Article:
After the attack, Musa was given first aid at the Lorengau Hospital, and then returned to the centre where he and other refugees reside.
But during the day his condition worsened. His friends sought medical assistance at the hospital, but Musa was sent away.
At 8.30pm they contacted a refugee advocate, Anthea, who was able to connect them over the phone to Dr Berger from Doctors for Refugees.
Musa was having trouble breathing. Dr Berger assessed the situation as Anthea and another Australian-based advocate, Lynne, helped arrange support from other refugees in the centre. Anthea describes the situation:
“I asked an Afghani contact in the Transit Centre, with stronger English, to join the men with the injured one so I could get a better idea what was happening. Lynne had asked a Somalian refugee with some medical training to help.
I am deeply grateful to the two refugee men who gave their calm and steady assistance, communicating with the doctor by phone and helping him to assess the situation."
One of the stab wounds in Musa’s neck was severe. He was unable to move his head. His breathing was extremely laboured. The possibility of a pneumothorax (a collapsed lung) was considered, and Dr Berger assessed his condition as potentially life-threatening.
For almost two hours this team worked together — in the East Lorengau Transit Centre, in Port Moresby, and in three locations widely spread around Australia — to assess and assist this young injured Afghani man.
The Somali refugee was able to take blood pressure and other readings and relay this information to Dr Berger. The assisting Afghani man translated information and suggestions back and forth. At around 11pm the team decided they had done all that could be done, and Musa had fallen asleep.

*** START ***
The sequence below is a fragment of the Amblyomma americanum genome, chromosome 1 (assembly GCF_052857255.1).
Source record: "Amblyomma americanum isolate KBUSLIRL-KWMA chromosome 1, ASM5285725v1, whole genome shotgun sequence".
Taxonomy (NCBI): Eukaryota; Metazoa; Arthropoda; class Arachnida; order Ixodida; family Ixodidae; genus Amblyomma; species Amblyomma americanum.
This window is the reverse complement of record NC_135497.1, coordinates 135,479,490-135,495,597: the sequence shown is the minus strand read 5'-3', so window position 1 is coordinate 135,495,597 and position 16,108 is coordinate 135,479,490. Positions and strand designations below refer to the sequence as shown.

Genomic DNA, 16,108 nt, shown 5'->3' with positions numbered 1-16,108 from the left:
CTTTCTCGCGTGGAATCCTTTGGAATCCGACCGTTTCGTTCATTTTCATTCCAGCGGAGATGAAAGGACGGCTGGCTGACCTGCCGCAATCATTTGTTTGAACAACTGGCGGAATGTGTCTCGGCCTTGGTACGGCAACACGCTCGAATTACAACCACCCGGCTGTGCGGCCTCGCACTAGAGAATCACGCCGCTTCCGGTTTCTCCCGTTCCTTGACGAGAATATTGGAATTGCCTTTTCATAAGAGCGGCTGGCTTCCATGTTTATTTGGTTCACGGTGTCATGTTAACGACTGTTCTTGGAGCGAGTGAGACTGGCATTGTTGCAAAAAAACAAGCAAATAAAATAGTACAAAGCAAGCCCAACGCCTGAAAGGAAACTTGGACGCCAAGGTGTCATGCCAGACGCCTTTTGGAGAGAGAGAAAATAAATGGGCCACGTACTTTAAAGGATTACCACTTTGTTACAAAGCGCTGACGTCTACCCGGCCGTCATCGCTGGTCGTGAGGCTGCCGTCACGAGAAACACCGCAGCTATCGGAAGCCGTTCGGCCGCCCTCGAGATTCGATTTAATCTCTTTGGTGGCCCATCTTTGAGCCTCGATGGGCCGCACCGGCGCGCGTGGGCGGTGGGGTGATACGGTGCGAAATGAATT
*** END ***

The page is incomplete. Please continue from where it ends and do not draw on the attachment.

I don’t know what might have happened if Doctors for Refugees hadn’t been able to assist. Will you make a donation today so that we can continue to help people like Musa?
$55 will go towards experienced medical caseworkers, like Dr Berger. A donation of $150 can help us put doctors on call and help more people like Musa in times of emergency.
Anthea wrote at the time:
“The men had asked the local security service for assistance. They said all they could do was take the patient to IMHS when they open on Monday at 9am.
It is midnight as I’m writing this. His friend is on watch, and will call me if Musa deteriorates further, so that I can connect him back to Doctors for Refugees.
We are all hoping he makes it until morning.”
Musa was eventually offered hospital admission on the following Monday morning.
But there are more than 1600 people in our detention system on remote Pacific Islands. Many of the medical cases we review are women, children and sometimes young babies who are seriously ill or injured without appropriate medical care.
<<First Name>>, I know that together we can help them. Please make a tax-deductible donation before June 30.